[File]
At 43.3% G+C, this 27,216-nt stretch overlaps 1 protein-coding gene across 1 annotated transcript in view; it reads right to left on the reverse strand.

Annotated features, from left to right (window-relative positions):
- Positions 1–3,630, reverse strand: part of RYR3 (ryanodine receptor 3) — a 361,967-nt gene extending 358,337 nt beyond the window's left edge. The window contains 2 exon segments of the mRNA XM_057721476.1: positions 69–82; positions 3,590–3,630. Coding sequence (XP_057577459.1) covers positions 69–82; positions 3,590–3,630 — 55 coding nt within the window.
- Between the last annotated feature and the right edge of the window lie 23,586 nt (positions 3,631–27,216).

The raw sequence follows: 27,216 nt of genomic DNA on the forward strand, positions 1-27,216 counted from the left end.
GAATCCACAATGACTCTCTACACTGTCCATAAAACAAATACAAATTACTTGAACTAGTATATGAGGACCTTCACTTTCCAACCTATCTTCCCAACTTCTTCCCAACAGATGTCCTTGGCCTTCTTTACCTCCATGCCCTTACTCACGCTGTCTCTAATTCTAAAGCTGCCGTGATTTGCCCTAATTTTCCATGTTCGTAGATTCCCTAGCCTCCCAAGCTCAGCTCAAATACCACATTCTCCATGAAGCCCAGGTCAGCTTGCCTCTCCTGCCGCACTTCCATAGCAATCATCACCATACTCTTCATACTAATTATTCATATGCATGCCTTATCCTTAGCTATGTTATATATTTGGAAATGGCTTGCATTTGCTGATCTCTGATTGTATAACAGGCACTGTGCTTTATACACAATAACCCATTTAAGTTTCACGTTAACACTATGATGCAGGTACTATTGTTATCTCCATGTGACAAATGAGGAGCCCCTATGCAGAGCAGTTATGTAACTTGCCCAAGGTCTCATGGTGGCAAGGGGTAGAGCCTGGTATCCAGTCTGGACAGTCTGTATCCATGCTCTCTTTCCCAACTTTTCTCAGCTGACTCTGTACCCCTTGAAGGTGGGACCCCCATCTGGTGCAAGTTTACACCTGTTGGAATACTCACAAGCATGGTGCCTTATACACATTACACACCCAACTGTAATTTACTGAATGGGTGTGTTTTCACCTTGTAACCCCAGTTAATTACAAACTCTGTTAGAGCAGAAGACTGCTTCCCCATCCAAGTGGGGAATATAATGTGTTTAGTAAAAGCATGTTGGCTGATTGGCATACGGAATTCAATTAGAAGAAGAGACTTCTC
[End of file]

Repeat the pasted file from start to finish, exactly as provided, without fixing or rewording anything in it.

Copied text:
At 43.3% G+C, this 27,216-nt stretch overlaps 1 protein-coding gene across 1 annotated transcript in view; it reads right to left on the reverse strand.

Annotated features, from left to right (window-relative positions):
- Positions 1–3,630, reverse strand: part of RYR3 (ryanodine receptor 3) — a 361,967-nt gene extending 358,337 nt beyond the window's left edge. The window contains 2 exon segments of the mRNA XM_057721476.1: positions 69–82; positions 3,590–3,630. Coding sequence (XP_057577459.1) covers positions 69–82; positions 3,590–3,630 — 55 coding nt within the window.
- Between the last annotated feature and the right edge of the window lie 23,586 nt (positions 3,631–27,216).

The raw sequence follows: 27,216 nt of genomic DNA on the forward strand, positions 1-27,216 counted from the left end.
GAATCCACAATGACTCTCTACACTGTCCATAAAACAAATACAAATTACTTGAACTAGTATATGAGGACCTTCACTTTCCAACCTATCTTCCCAACTTCTTCCCAACAGATGTCCTTGGCCTTCTTTACCTCCATGCCCTTACTCACGCTGTCTCTAATTCTAAAGCTGCCGTGATTTGCCCTAATTTTCCATGTTCGTAGATTCCCTAGCCTCCCAAGCTCAGCTCAAATACCACATTCTCCATGAAGCCCAGGTCAGCTTGCCTCTCCTGCCGCACTTCCATAGCAATCATCACCATACTCTTCATACTAATTATTCATATGCATGCCTTATCCTTAGCTATGTTATATATTTGGAAATGGCTTGCATTTGCTGATCTCTGATTGTATAACAGGCACTGTGCTTTATACACAATAACCCATTTAAGTTTCACGTTAACACTATGATGCAGGTACTATTGTTATCTCCATGTGACAAATGAGGAGCCCCTATGCAGAGCAGTTATGTAACTTGCCCAAGGTCTCATGGTGGCAAGGGGTAGAGCCTGGTATCCAGTCTGGACAGTCTGTATCCATGCTCTCTTTCCCAACTTTTCTCAGCTGACTCTGTACCCCTTGAAGGTGGGACCCCCATCTGGTGCAAGTTTACACCTGTTGGAATACTCACAAGCATGGTGCCTTATACACATTACACACCCAACTGTAATTTACTGAATGGGTGTGTTTTCACCTTGTAACCCCAGTTAATTACAAACTCTGTTAGAGCAGAAGACTGCTTCCCCATCCAAGTGGGGAATATAATGTGTTTAGTAAAAGCATGTTGGCTGATTGGCATACGGAATTCAATTAGAAGAAGAGACTTCTC